Tuesday, January 7, 2020

Elegant Distressed Frame

Hello from Linda.

I love having framed artwork on my walls. Even better, I love giving commercial frames my own personal touch. So, when I saw the StencilGirl Creative Team theme choice, "Frame It or Fill It With Circular Shapes", I knew just what I wanted to do.

I had a frame on hand with a very wide (4") plain black mat. It was just the surface to suit Seth Apter's "grunge" technique. I had taken a class with Seth a few years ago and learned how to combine his Paper Artsy paints with his line of Emerald Creek embossing powders for a wonderful aged and distressed look.

I pulled out my paints and got started, applying each of the four colors one at a time until I got the effect I wanted.

Next, I added a spritz of distress stain and shimmer gold spray.

Then it was time for the magic:  I added more texture with stencils and embossing powder.

Ancient Amber embossing powder before heating.
I started with a mash-up StencilClub design by Seth Apter and Mary Beth Shaw, using Ancient Amber embossing powder.

Ancient Amber embossing powder after heating.
Another club set, Aboriginal, was used with the patina oxide embossing powder. It looked much darker dry, but once I hit it with the heat gun, the color softened.

Patina Oxide embossing powder before heating.

For more texture, I used a circular strip from another of Seth's StencilClub designs, again using the ancient amber powder.

It is always a little tricky to photography shiny artwork, but above you can see the finished frame.

I keep a painted box on my desk, filled with my "go-to" stamps, ink pads, and small art supplies. 
The finished frame went perfectly with my box, which I had made last year using the same technique.

I was so excited to realize that I had made a companion piece to the box! Here they are together on my worktable.

(Click HERE to see the blogpost on how I transformed an ordinary shoebox into a faux-wood distressed art piece.)

Usually people have a photo or painting, then select a frame to match it. This time I worked backwards, rifling through my boxes and bins and electronic files to find just the right photo to go with the frame.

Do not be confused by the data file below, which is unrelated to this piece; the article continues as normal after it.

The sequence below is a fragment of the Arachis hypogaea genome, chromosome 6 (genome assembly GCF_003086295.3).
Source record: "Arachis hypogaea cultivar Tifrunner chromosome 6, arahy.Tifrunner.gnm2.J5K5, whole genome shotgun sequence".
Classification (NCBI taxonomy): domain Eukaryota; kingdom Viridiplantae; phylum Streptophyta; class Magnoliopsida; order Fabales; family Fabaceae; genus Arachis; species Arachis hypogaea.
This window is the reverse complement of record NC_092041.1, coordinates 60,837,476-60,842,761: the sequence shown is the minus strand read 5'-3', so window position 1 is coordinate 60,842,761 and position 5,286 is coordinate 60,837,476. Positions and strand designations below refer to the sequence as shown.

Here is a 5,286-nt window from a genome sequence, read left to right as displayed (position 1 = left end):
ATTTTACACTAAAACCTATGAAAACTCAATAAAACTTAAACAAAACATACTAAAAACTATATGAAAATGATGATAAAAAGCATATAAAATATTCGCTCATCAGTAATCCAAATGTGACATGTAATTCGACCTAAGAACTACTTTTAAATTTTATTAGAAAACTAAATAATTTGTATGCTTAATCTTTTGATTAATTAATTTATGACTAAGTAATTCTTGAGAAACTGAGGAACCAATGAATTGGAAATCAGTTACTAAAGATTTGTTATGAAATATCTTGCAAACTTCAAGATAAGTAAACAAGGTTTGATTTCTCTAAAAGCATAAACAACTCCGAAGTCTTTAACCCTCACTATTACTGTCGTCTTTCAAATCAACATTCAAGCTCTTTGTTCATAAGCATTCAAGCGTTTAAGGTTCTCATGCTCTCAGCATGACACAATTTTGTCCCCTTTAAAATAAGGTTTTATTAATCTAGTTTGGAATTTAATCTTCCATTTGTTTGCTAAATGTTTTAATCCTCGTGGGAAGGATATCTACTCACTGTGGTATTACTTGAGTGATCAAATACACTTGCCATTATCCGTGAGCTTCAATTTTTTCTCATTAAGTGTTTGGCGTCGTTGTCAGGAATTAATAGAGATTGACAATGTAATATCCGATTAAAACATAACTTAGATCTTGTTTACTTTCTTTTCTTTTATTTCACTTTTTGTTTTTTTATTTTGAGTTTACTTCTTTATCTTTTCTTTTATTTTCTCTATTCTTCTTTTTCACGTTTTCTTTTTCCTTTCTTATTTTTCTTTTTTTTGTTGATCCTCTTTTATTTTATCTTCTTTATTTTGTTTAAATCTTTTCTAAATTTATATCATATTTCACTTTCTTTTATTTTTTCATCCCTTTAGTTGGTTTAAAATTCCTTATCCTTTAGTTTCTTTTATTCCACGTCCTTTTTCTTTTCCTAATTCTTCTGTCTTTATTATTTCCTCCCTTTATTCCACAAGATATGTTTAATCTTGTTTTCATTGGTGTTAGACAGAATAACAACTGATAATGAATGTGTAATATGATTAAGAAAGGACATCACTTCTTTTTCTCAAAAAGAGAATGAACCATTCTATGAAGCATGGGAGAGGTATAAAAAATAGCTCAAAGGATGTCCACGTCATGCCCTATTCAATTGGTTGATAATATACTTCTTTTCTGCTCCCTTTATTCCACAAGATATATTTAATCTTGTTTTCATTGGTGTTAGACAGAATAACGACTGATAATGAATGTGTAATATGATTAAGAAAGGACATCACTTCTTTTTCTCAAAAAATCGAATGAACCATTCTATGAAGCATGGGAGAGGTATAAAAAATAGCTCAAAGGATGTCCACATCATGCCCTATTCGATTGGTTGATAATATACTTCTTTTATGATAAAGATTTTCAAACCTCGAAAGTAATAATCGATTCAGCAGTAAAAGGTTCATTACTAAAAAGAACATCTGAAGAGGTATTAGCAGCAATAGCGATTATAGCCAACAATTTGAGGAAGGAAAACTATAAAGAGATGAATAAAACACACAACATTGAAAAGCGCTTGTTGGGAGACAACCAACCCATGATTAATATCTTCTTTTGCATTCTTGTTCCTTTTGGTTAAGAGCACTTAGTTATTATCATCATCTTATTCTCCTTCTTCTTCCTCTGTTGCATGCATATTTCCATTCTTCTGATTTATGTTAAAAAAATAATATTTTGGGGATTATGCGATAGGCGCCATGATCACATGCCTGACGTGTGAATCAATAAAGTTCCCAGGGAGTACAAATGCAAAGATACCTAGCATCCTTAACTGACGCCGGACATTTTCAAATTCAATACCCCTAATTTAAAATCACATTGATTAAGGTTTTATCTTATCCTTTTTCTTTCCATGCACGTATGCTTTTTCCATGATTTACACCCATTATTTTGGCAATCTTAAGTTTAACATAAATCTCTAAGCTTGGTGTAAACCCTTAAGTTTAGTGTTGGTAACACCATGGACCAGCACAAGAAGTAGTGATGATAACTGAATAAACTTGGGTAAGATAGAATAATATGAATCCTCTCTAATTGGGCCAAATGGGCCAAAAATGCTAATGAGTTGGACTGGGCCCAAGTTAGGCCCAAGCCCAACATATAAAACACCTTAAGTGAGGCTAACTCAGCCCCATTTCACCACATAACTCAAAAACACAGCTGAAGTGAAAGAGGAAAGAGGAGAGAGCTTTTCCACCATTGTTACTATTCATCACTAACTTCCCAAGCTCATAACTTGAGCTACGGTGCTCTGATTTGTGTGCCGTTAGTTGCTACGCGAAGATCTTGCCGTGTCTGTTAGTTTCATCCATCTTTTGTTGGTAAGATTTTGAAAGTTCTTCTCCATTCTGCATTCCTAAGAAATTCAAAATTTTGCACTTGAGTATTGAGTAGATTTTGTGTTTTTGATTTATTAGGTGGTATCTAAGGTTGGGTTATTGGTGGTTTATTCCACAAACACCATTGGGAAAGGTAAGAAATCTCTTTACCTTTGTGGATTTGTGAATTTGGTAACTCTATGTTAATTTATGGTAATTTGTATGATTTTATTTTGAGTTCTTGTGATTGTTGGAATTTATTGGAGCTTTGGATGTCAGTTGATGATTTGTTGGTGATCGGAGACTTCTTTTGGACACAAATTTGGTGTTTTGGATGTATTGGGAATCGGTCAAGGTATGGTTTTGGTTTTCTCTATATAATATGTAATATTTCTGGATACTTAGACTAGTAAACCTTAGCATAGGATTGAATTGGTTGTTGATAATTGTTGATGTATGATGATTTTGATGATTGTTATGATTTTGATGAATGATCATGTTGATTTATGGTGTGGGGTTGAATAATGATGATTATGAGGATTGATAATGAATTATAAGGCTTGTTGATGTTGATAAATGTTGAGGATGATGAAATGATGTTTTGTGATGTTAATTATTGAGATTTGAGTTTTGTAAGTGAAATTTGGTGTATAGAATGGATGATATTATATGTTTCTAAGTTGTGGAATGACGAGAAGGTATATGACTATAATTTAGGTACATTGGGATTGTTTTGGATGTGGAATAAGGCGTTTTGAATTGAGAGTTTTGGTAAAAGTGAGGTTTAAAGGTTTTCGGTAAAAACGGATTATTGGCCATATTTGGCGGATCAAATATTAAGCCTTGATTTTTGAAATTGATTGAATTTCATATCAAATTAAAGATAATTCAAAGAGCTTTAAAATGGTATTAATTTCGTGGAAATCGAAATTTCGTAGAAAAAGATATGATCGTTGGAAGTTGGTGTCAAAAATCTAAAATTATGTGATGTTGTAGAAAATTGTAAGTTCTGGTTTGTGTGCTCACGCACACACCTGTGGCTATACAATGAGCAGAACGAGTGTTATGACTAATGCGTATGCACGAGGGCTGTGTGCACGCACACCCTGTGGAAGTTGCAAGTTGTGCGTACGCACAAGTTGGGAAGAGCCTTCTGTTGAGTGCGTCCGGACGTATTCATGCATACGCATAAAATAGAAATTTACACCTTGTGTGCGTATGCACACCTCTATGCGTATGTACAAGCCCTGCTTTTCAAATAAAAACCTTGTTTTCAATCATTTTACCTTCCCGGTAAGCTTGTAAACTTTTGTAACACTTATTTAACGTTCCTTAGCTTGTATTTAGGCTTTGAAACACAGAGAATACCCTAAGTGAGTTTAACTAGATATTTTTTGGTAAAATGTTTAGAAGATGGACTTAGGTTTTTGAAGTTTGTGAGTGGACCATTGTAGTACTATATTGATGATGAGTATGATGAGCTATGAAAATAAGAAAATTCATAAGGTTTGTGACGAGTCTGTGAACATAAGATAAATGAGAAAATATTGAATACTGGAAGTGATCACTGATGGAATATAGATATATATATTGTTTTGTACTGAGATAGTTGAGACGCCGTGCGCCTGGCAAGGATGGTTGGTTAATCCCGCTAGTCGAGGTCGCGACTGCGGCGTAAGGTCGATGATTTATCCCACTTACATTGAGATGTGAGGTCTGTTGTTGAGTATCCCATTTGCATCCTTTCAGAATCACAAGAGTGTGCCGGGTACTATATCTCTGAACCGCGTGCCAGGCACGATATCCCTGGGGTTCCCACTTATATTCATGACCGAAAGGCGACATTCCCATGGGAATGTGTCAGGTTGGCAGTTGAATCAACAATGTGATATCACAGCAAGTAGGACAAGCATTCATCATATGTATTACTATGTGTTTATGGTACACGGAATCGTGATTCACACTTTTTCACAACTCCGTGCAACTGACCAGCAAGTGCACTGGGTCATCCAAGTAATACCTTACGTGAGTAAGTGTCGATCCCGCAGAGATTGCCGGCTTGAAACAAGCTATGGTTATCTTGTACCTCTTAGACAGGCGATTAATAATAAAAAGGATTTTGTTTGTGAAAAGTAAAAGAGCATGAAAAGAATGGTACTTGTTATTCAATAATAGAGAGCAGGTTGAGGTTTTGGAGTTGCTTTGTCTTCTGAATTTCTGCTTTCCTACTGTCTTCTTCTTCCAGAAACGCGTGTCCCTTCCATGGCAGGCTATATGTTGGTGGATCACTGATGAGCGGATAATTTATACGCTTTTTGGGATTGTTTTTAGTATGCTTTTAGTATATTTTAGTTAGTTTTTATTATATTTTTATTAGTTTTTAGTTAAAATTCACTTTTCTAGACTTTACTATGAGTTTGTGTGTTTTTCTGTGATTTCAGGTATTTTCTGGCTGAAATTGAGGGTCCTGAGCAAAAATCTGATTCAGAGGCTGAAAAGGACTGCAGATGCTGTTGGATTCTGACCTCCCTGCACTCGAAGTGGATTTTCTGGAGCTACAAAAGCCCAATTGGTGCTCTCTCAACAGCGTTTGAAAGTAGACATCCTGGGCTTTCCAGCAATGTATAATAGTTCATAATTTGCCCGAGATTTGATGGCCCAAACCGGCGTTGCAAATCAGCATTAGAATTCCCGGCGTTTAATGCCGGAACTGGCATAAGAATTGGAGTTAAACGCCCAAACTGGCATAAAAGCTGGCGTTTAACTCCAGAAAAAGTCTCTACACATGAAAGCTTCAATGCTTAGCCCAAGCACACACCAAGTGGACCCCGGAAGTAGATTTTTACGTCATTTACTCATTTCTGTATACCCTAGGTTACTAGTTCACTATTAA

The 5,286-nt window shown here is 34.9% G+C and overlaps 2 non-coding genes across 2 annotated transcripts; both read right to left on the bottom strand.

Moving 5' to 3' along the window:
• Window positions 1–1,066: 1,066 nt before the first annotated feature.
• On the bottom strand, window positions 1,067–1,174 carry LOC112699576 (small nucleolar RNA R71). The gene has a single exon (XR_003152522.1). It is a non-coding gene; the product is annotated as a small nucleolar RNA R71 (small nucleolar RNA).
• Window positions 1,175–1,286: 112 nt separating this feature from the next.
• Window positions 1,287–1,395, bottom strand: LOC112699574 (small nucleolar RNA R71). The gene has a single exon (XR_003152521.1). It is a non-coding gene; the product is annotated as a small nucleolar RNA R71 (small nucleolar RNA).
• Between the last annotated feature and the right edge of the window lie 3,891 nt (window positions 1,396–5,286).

Here's a few I considered:

I love my parent's wedding photo (from 1944!) but the pinkish tone of the sepia photo didn't quite work with the frame.

This punky painting from last year's ICAD (index card a day) looked kind of cool, but it was too small, and also had a hole in it that I punched to keep it on the ring with all my ICADs.

I finally settled on a piece that I had created in Photoshop a few years ago. I had used the artwork to make some 4" x 4" trading cards as well as some ATCs. However, for that project, I overprinted the photoshop artwork with stamps and white printmaking paint. (Click HERE to see the old post.)

The Photoshop document was created by combining some images from The Graphics Fairy with an old photo of my mother, circa 1937.

It was a small (1.75"x 2"), vintage sepia toned photo taken in an old-fashioned photo booth. In Photoshop, I took out the background curtain, replaced it with the vintage script and botanical floral, then added some soft color to her cheeks and lips. The flower is upside down intentionally.

I loved the contrast between the pink, feminine image and the earthy frame. Even better, the colors and textures were strikingly similar to shingles on the house we grew up in, so the framed piece is a double homage to my mom, my siblings, and our family memories.


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